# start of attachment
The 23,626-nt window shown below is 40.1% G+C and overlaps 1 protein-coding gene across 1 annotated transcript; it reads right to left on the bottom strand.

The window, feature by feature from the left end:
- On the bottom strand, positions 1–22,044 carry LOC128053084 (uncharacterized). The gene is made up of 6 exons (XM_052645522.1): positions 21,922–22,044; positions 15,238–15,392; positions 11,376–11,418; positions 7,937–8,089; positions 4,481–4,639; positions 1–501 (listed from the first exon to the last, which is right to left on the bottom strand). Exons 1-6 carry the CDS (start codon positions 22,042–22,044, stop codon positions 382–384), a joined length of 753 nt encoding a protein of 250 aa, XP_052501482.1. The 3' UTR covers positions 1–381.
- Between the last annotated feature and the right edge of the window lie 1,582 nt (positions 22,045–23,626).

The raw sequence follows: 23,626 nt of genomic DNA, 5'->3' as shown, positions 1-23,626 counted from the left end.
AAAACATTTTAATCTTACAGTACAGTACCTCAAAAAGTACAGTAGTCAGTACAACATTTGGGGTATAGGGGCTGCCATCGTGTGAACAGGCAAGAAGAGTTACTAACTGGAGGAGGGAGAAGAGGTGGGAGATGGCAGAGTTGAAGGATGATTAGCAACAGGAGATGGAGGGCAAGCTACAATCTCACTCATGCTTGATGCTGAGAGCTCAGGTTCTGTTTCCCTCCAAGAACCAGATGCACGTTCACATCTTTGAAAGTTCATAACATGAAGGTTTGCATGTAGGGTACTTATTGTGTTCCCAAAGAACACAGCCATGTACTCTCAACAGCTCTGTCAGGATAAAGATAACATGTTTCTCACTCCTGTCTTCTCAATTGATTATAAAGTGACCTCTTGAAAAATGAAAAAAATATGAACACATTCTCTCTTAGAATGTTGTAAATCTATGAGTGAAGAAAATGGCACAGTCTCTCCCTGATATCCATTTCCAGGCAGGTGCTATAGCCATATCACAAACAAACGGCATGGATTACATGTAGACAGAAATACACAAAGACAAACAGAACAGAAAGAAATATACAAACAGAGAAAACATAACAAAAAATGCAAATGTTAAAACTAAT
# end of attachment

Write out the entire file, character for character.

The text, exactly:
The 23,626-nt window shown below is 40.1% G+C and overlaps 1 protein-coding gene across 1 annotated transcript; it reads right to left on the bottom strand.

The window, feature by feature from the left end:
- On the bottom strand, positions 1–22,044 carry LOC128053084 (uncharacterized). The gene is made up of 6 exons (XM_052645522.1): positions 21,922–22,044; positions 15,238–15,392; positions 11,376–11,418; positions 7,937–8,089; positions 4,481–4,639; positions 1–501 (listed from the first exon to the last, which is right to left on the bottom strand). Exons 1-6 carry the CDS (start codon positions 22,042–22,044, stop codon positions 382–384), a joined length of 753 nt encoding a protein of 250 aa, XP_052501482.1. The 3' UTR covers positions 1–381.
- Between the last annotated feature and the right edge of the window lie 1,582 nt (positions 22,045–23,626).

The raw sequence follows: 23,626 nt of genomic DNA, 5'->3' as shown, positions 1-23,626 counted from the left end.
AAAACATTTTAATCTTACAGTACAGTACCTCAAAAAGTACAGTAGTCAGTACAACATTTGGGGTATAGGGGCTGCCATCGTGTGAACAGGCAAGAAGAGTTACTAACTGGAGGAGGGAGAAGAGGTGGGAGATGGCAGAGTTGAAGGATGATTAGCAACAGGAGATGGAGGGCAAGCTACAATCTCACTCATGCTTGATGCTGAGAGCTCAGGTTCTGTTTCCCTCCAAGAACCAGATGCACGTTCACATCTTTGAAAGTTCATAACATGAAGGTTTGCATGTAGGGTACTTATTGTGTTCCCAAAGAACACAGCCATGTACTCTCAACAGCTCTGTCAGGATAAAGATAACATGTTTCTCACTCCTGTCTTCTCAATTGATTATAAAGTGACCTCTTGAAAAATGAAAAAAATATGAACACATTCTCTCTTAGAATGTTGTAAATCTATGAGTGAAGAAAATGGCACAGTCTCTCCCTGATATCCATTTCCAGGCAGGTGCTATAGCCATATCACAAACAAACGGCATGGATTACATGTAGACAGAAATACACAAAGACAAACAGAACAGAAAGAAATATACAAACAGAGAAAACATAACAAAAAATGCAAATGTTAAAACTAAT